REVIEW: Band-O-Rama

A week ago, I ran into an acquaintance in a dining hall. This particular acquaintance happens to be in the Michigan Marching Band, always there at those lively Saturday home games. However, I’m not one for watching football, so I’ve never gone to any of the games. I felt a bit guilty because I’d told this person before that I’d love to see her perform, yet I’ve never bothered to go to a game. So then, I ask her if the band ever has a separate concert where they perform, because I would really like to see them in action.

That’s how I ended up on a damp Sunday evening, holding up my umbrella when I had previously been adamant not to, outside Hill Auditorium. I was ready for Band-O-Rama.

My nice boots are darkened by wetness and I feel a slight sense of trepidation as I walk in. Despite being a musician myself, I had never actually been to a concert before; along with that, there were more families and elderly people than students, making me feel out of place. Nonetheless, I took pleasure in the grand auditorium’s warmth and my elevated seat on the balcony.

The event began with the Concert Band; they performed two pieces: the playful Huapango, followed by the vibrant Aurora Awakens. I often think I’m a better writer than musician, so thinking in metaphors comes easier than thinking musically, which is why to me the beginning of Huapango drew the image of floating birds through its pulsing rhythm. Eventually, there was a quiet pianoforte moment played by the horns and flutes that gave the effect of sound coming out of a radio. Next, came Aurora Awakens, which was described to be inspired by Aurora the Roman goddess of beauty and light, “heralding the coming of light.” The band mimicked such a theme dazzlingly, as they produced vibrations that brought to mind the rising of a dreary dawn. The flutes fluttered like waking eyelashes. Then, the xylophone twinkled like skittering critters, transitioning the lazy dawn into an energetic morning. By the sound of the audience’s applause at the end, it was not hard to conclude that the closing piece was a favorite.

Next, the Symphony Band came in, opening with Festive Overture with triumphant fanfare. At this point, I realized that the flutes may be my favorite with the way they rolled like soft waves and encapsulated the sound of fairies. Soon after, was Come Sunday, which is split into two movements, “Testify” and “Shout!”; the announcer said that the piece is a union of “jazz, blues, and R&B,” and surely, the influence was prevalent. The beginning was marked with a smooth saxophone riff, and later, the flutes repeated it in a manner that mirrored chorusing children (insert more audience applause). The “Shout!” segment moved on from the smoothness into the catchiness that signifies a blues or R&B tune, spurring the audience to clap along. Finally, the Symphony Band ended just as triumphantly as they began with Victors Valiant, a familiar tune to anyone who frequents University of Michigan football games.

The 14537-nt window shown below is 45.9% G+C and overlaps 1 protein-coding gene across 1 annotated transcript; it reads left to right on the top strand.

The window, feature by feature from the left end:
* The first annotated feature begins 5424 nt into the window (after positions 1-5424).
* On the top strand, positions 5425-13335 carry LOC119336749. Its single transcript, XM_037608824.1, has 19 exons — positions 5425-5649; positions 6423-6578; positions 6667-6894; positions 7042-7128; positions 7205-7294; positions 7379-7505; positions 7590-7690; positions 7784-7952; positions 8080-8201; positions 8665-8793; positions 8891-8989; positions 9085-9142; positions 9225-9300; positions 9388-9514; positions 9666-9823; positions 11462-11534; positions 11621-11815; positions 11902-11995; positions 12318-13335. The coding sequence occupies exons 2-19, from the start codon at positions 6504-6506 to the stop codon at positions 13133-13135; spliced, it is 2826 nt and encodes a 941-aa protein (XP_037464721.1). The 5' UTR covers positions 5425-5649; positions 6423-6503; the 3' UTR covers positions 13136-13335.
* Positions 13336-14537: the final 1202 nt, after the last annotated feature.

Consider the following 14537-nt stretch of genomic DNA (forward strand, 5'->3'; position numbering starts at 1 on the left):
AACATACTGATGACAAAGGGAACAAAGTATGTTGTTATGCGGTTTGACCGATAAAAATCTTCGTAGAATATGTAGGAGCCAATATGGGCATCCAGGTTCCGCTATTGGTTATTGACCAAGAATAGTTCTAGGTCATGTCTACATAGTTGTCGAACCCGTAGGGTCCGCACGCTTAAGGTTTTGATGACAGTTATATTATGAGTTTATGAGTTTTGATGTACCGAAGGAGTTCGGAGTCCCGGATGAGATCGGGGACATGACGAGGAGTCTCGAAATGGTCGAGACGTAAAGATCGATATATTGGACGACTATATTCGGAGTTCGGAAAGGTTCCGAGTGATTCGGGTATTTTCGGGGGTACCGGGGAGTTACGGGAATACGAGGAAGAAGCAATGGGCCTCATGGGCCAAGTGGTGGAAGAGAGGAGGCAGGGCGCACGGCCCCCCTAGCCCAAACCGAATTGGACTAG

There was a brief intermission before the Michigan Marching Band’s turn (my whole reason for coming in the first place), so I took the time to explore Hill Auditorium — or at least whatever was on the floor I was on. In turn, I was pleasantly surprised by the display of many violin and viola-esque instruments (the violinist in me thrilled with interest). The exhibit was titled “Fancy Fiddles” (while I appreciate the alliteration, I still feel the name to be a bit lackluster — but I guess I shouldn’t talk because I can’t think of a better one). Inside glass display cases were many foreign and antique instruments that followed the general theme of having wound strings and bows.

After a fifteen-minute detour, I was back in my balcony seat anticipating the arrival of the Michigan Marching Band. I had only seen them perform once before during a pep rally and I was excited to re-live the experience. The audience seemed hyped as well, as members trickled onto the stage, flexing their endurance with a sequence of uniform high-knees. They played a multitude of medleys that are usually performed during football games. Flags lined the lower audience isles during the energy invoking M Fanfare and the mocking and haunting Temptation. Pop culture significant tunes were included with the likes of Hamilton’s “Who Lives, Who Dies, Who Tells Your Story,” Cascada’s “Everytime We Touch,” and Lady Gaga’s “Born This Way.” The audience was invited to be as sonorous and spirited as the band with claps and dancing.

At some point in the middle, there was a feature performance by the marching band’s drumline. Despite a majority of the whole band being gone from the stage, the drums were just as loud and impressive. The motions of their hands were a spectacle in and of itself.

The show ends with a second performance of The Victors. Later, as I trickled out with the rest of the audience I overheard enthusiastic words of praise to which I silently agree.

When I’m out again, ready to head back to my dorm, it was still raining. Holding up my umbrella was irksome and a hassle against the cold wind, but I found that I really didn’t mind it as much as before.

suparnah

Suparna Hande is a freshman intending to study Creative Writing & Literature. She takes interest in reading, particularly comic books. She also enjoys playing the violin and taking morning runs. Also check out her series on arts, ink., Sagas Among the Arcana - http://artsatmichigan.umich.edu/ink/author/suparnah/

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